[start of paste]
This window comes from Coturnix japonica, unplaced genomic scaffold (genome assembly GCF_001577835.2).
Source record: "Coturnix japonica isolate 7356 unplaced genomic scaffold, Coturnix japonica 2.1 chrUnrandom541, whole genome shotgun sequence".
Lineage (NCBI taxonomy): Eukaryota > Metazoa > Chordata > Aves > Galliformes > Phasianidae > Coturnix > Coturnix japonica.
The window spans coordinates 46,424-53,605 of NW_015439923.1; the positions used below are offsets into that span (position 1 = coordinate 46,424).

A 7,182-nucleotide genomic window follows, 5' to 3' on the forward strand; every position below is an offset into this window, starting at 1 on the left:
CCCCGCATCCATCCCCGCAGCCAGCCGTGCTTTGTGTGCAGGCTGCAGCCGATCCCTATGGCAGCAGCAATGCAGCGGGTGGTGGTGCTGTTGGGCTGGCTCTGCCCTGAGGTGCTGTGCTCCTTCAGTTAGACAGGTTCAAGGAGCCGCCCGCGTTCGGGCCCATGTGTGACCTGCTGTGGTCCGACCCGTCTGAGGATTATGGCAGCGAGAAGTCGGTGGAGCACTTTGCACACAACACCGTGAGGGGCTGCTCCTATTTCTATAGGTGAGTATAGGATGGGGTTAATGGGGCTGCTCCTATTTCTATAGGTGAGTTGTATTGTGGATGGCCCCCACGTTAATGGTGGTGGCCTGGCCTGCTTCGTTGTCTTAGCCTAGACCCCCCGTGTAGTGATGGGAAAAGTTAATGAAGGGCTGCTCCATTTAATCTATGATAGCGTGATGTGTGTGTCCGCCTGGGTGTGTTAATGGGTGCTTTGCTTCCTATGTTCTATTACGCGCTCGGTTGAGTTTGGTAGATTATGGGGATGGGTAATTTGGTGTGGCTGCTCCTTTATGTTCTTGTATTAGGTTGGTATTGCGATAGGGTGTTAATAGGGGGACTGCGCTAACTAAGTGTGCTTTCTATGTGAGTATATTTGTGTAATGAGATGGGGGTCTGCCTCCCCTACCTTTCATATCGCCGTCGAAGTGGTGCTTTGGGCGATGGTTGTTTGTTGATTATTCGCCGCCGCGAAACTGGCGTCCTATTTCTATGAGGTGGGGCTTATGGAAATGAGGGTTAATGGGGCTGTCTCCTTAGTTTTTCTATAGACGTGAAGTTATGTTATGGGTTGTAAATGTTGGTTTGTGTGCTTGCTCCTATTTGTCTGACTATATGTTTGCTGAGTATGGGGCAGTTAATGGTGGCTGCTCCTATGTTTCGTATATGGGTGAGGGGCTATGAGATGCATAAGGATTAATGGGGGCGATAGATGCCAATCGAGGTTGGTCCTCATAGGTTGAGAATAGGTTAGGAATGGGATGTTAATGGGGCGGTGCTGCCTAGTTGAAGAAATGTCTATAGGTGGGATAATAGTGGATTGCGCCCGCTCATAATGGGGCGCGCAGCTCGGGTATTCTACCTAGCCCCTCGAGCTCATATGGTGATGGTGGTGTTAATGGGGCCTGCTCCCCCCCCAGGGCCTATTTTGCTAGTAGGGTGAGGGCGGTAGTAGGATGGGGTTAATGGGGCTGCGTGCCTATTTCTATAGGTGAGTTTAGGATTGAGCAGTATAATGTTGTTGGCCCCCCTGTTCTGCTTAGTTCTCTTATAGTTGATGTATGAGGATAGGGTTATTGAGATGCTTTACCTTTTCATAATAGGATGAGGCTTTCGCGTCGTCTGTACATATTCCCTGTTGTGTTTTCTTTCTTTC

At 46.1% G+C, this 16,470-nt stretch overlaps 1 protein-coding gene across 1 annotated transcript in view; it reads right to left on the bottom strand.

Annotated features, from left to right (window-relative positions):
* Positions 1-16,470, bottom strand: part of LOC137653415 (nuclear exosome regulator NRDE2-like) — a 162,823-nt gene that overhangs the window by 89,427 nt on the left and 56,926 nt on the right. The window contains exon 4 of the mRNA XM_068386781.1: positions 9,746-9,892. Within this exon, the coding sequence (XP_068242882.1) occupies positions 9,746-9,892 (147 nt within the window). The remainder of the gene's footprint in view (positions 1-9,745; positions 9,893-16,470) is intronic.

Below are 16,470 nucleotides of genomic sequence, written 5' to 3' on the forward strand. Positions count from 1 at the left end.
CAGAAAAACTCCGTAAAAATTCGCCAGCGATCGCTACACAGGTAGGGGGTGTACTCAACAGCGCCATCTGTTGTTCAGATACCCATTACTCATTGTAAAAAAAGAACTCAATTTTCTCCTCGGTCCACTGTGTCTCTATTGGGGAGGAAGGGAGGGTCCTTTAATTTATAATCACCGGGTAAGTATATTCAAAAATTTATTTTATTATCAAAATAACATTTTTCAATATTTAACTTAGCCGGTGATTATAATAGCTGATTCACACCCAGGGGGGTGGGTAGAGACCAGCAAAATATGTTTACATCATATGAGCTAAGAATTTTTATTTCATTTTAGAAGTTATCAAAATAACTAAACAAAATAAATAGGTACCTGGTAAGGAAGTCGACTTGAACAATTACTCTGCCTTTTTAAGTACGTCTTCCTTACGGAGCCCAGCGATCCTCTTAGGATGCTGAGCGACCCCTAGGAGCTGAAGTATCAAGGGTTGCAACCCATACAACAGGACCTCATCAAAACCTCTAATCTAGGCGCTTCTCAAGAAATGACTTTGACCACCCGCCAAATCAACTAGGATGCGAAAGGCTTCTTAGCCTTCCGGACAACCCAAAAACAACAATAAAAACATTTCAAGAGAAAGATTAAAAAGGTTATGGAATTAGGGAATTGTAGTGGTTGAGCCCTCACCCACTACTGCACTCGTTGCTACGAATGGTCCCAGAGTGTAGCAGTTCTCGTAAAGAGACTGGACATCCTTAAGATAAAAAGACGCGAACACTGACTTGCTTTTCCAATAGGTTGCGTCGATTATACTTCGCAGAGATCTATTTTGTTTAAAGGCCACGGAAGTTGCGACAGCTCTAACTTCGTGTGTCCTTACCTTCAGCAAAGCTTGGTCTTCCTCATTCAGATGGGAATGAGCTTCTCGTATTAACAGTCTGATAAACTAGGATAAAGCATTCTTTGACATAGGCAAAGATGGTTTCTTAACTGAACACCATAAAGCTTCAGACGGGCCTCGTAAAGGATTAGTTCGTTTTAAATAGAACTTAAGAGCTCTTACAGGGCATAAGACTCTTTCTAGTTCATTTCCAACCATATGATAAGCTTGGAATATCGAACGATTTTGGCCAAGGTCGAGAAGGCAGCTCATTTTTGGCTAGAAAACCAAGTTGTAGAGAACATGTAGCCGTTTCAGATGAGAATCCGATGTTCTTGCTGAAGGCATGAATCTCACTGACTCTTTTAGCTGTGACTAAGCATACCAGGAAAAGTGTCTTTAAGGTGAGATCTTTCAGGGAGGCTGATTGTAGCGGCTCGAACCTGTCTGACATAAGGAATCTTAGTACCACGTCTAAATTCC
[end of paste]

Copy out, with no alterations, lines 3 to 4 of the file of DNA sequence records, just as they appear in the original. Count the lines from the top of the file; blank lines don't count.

Lineage (NCBI taxonomy): Eukaryota > Metazoa > Chordata > Aves > Galliformes > Phasianidae > Coturnix > Coturnix japonica.
The window spans coordinates 46,424-53,605 of NW_015439923.1; the positions used below are offsets into that span (position 1 = coordinate 46,424).